VTOL

Pétrole
L’idée principale de ce projet est de présenter aux visiteurs de l’exposition la possibilité de détruire tout objet qui pourrait se trouver sur leur personne, afin de le transformer en une composition sonore unique. L’installation se compose de cinq presses hydrauliques, capables d’écraser pratiquement n’importe quel objet (téléphone portable, paire de lunettes, écouteurs ou autre). En cours de destruction, un microphone spécial enregistre les sons émis lors de la déformation de l’objet et, en quelques minutes seulement, un algorithme informatique les transforme en un album de 20 minutes.

EMMANUEL VAN DER AUWERA

Vidéosculpture XXI
Les VideoSculptures de Van der Auwera prennent une nouvelle position pour explorer les intersections de la vie numérique et physique et comment le filtrage des images dans la production, la diffusion et la digestion modifie à la fois la perception individuelle et l’expérience consensuelle. Utilisant l’écran comme matériau sculptural, ces œuvres sortent les images du cadre de manière low-tech. Ils commencent par un acte de destruction alors que l’artiste prend littéralement un couteau sur un écran pour découper des couches physiques. À l’insu de la plupart, ces couches sont des filtres qui adhèrent à chaque écran LCD. Sans la médiation de ces filtres, les images deviennent impossibles à voir à l’œil nu et le bruit blanc remplit l’espace.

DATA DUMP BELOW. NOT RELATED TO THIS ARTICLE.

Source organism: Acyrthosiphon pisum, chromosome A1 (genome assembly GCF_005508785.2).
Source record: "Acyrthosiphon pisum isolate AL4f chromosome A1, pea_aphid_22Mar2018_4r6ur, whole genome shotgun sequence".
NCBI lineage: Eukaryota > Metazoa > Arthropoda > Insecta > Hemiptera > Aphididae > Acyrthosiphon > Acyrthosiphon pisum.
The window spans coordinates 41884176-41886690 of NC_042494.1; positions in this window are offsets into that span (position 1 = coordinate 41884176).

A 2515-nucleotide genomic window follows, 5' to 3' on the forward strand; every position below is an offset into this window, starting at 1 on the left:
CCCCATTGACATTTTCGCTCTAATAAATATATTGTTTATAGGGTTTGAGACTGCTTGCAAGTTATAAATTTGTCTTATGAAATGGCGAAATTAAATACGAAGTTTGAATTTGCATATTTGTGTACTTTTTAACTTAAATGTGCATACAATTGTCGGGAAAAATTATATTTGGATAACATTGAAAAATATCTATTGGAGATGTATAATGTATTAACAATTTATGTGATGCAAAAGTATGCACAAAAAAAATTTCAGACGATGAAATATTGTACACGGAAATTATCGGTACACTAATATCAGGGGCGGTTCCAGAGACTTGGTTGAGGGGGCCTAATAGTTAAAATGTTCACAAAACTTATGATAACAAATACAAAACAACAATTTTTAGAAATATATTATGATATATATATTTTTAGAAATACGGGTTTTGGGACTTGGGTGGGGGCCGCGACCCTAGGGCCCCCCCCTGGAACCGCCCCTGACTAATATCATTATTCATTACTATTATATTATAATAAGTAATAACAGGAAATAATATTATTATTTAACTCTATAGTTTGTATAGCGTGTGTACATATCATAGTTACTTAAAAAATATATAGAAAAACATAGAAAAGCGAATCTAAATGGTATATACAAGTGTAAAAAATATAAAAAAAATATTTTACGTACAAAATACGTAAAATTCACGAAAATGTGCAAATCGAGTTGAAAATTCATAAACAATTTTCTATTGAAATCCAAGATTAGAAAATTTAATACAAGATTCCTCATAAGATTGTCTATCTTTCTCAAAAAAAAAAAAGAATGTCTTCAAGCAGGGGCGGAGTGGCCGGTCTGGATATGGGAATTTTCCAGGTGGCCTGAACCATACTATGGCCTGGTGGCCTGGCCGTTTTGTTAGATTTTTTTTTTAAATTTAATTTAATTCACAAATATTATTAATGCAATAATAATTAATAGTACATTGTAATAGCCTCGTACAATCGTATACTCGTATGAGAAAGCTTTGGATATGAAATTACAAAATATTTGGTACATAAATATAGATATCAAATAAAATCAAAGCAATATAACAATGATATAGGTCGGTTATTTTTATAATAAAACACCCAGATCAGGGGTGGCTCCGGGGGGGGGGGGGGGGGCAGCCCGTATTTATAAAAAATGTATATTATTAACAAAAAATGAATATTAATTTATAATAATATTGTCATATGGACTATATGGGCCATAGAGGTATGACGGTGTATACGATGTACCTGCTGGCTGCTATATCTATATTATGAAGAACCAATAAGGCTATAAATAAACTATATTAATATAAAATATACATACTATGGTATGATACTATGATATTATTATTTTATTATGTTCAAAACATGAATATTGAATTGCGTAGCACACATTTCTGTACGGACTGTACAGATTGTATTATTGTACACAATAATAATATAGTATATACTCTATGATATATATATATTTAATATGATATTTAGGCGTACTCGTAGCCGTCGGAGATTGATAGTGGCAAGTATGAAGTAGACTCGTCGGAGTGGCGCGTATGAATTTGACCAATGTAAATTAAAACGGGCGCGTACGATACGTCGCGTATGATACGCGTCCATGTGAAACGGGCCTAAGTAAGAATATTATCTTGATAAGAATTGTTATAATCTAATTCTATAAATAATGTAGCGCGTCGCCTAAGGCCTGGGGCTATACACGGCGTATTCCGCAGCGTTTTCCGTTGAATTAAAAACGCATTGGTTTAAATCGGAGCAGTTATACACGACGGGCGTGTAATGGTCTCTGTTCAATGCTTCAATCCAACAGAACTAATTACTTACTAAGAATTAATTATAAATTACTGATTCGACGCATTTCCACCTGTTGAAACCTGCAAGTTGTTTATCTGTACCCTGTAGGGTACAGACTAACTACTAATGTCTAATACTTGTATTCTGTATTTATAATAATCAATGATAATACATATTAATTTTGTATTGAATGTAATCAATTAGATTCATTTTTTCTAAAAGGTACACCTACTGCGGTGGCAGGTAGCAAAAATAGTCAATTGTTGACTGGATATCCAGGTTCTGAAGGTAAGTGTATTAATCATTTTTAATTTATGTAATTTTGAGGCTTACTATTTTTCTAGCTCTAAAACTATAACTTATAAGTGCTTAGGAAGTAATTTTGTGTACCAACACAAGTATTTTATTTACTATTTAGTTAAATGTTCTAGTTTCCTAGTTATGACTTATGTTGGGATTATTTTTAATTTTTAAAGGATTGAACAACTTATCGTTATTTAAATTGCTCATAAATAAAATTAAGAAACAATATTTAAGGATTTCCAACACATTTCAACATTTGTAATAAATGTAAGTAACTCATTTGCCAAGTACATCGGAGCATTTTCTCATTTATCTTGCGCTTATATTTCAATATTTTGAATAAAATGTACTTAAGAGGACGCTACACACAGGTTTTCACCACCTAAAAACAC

JR

Omelia Contadina
Omelia Contadina est née de l’intérêt de JR pour les difficultés rencontrées par un grand nombre de petits agriculteurs et d’habitants des campagnes italiennes. Alice Rohrwacher explique les origines du projet: “l’automne dernier, lors d’une promenade à la frontière entre l’Ombrie, le Latium et la Toscane, j’ai fait part à mon ami et artiste JR de mes inquiétudes quant à la destruction du paysage agricole, violé par les monocultures intensives avec quelles grandes entreprises façonnent des territoires entiers. Je lui ai raconté, en fille d’apiculteur, la mort massive d’insectes que provoquent de tels changements… À un moment donné, nous nous sommes arrêtés à un carrefour: de tous côtés, des rangées ininterrompues de noisetiers remplissaient le paysage jusqu’à l’horizon. En regardant cela, nous nous sommes dit que cela ressemblait à un cimetière de guerre. Sur le chemin du retour, nous avons décidé – si cela ressemble à un cimetière, nous devons organiser des funérailles. Mais ce doit être un enterrement plein de vie!”